Your thinking is very wooly. If by eternity you mean all of time (forever) then if you sit for eternity, that's it. You never stand. Your example fails at the first hurdle.

Exactly my point. IF time had existed eternally, and some eternally existing physical object was necessary to cause the big bang, an eternity would pass before a new event began which is impossible.

I was merely pointing out that your analogy, as stated, had an obvious flaw. There you weren't talking about a physical object but an eternal action (sitting). You then leap to your favourite hobbyhorse. I don't see the connection. What you are doing is defining any conditions/object which led to the Big Bang (if this even has any meaning) as having a duration of eternity. Why does this have to be the case?

What you are in effect saying is that no new event can ever occur in such a scenario. If this is really the direction of your argument, you should be thinking of the repercussions on the god you are trying to insert into the picture. If no new event can ever arise in eternity (according to you), then please explain how your god created something new (our universe) 14 billion years ago. Your own argument defeats you.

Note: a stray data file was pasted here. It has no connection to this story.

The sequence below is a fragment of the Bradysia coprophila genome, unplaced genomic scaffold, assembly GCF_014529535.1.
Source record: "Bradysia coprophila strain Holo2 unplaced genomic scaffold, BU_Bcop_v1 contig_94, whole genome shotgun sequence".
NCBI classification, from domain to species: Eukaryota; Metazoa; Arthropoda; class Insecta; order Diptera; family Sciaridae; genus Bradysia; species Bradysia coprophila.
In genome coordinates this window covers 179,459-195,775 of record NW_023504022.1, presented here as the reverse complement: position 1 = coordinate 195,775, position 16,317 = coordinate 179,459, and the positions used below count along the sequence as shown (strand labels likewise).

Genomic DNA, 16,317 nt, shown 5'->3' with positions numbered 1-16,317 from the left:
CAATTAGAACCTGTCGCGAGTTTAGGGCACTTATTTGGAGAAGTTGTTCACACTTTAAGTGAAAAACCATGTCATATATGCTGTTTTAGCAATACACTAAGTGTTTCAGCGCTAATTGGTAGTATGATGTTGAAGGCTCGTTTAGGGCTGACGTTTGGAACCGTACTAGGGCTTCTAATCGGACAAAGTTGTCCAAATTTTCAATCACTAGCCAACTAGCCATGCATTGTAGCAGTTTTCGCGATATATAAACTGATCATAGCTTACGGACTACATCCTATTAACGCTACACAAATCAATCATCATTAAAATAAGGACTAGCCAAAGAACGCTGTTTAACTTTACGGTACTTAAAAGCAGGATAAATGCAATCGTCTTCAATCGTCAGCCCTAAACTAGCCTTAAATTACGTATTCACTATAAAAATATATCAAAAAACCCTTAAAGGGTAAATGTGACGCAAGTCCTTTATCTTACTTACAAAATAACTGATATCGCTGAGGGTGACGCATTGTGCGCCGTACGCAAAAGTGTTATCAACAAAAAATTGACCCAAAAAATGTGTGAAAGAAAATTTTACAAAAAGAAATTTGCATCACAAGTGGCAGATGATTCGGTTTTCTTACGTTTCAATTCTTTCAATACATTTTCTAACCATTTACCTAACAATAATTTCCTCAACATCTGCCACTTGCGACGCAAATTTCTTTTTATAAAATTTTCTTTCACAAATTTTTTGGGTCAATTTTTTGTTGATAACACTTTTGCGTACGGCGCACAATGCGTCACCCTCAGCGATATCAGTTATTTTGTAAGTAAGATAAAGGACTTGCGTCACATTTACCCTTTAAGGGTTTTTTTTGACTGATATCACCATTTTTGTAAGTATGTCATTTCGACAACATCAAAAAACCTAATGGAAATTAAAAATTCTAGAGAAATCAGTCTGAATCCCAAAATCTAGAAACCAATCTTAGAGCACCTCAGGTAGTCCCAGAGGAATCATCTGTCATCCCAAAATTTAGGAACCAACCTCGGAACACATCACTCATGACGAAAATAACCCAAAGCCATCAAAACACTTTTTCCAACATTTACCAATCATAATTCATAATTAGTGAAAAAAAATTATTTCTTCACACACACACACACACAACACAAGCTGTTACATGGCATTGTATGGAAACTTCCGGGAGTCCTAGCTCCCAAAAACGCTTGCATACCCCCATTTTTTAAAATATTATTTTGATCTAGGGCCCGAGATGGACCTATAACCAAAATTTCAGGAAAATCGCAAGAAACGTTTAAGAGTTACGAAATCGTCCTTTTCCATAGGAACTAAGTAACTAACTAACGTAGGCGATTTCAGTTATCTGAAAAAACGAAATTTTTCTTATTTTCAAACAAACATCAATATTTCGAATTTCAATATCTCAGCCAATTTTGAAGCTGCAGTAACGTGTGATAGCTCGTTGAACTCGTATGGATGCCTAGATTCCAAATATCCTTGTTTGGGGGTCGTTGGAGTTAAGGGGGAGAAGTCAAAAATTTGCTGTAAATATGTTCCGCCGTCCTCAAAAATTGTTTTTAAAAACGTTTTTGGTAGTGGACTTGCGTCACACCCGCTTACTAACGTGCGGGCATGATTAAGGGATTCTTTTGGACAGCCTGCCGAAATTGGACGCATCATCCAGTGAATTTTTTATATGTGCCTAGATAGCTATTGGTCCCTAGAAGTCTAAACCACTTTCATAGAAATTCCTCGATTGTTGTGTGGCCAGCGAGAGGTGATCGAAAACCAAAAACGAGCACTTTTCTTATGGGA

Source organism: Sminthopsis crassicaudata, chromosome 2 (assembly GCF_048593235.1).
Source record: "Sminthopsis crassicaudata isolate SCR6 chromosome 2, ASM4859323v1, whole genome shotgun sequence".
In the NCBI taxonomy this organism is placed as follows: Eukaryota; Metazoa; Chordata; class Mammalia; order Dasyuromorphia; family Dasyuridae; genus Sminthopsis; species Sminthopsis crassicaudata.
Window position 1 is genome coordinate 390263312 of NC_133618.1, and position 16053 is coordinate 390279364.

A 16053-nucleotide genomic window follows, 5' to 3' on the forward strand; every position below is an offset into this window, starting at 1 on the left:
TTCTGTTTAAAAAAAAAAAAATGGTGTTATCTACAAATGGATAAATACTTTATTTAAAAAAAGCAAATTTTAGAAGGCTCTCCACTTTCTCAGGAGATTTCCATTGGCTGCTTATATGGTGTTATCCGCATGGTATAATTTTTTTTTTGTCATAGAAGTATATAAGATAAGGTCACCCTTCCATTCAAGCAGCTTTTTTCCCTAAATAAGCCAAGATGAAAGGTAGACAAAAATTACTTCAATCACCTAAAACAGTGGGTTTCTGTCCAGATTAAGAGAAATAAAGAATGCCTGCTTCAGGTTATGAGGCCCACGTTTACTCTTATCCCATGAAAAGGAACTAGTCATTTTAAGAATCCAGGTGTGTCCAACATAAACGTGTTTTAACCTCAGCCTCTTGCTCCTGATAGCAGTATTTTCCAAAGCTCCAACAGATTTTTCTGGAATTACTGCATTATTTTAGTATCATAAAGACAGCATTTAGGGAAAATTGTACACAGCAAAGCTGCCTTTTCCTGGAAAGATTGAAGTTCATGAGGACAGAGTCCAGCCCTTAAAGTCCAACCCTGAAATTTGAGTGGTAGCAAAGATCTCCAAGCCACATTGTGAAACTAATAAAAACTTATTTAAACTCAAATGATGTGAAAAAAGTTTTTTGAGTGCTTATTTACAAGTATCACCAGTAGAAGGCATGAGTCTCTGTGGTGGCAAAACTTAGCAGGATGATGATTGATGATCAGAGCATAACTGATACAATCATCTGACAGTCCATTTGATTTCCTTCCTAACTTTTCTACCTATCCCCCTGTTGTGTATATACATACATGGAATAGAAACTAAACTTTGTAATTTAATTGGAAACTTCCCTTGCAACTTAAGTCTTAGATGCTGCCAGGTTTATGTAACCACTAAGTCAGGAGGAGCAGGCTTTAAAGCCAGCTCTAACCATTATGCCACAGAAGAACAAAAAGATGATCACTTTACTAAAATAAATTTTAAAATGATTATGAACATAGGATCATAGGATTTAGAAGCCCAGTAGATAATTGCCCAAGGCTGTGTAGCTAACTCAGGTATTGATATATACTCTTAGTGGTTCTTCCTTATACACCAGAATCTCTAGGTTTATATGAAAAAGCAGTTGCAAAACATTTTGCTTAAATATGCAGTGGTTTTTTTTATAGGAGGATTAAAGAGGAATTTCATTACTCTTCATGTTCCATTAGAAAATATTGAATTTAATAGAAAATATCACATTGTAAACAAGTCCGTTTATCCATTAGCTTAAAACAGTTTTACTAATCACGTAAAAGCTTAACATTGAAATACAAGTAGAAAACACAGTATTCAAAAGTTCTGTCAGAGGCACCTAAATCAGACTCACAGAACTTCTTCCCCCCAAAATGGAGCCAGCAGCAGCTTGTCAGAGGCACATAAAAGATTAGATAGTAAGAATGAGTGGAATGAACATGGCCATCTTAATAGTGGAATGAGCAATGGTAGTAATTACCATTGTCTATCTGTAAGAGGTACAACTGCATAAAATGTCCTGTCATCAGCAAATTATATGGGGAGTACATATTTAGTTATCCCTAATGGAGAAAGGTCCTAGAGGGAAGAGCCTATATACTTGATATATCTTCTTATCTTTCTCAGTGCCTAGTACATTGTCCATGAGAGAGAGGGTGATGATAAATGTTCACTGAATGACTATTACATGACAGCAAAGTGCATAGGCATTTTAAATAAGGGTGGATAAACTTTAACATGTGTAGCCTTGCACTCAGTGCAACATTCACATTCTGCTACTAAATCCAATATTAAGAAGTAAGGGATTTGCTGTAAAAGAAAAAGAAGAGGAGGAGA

TheGreatAndPowerful
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7/23/2014 6:30:19 AM
Posted: 2 years ago
At 7/22/2014 2:05:28 PM, Benshapiro wrote:
At 7/18/2014 6:53:51 AM, TheGreatAndPowerful wrote:
At 7/17/2014 1:37:05 PM, Benshapiro wrote:
At 7/17/2014 1:34:24 PM, TheGreatAndPowerful wrote:
At 7/17/2014 12:41:52 PM, Benshapiro wrote:
Time is the relative span between a sequence of events. If something existed eternally in time, then this thing has an infinite sequence as an event. If a new event began, such as an explosion or conversion of some kind within this eternally existing thing, then a bridge has been made from something infinite to finite. But in order for something to convert from infinite to finite, an infinite regression would need to be made before this finite event could happen because a new event requires a sequence relative to the prior event. Thus, time cannot be infinite.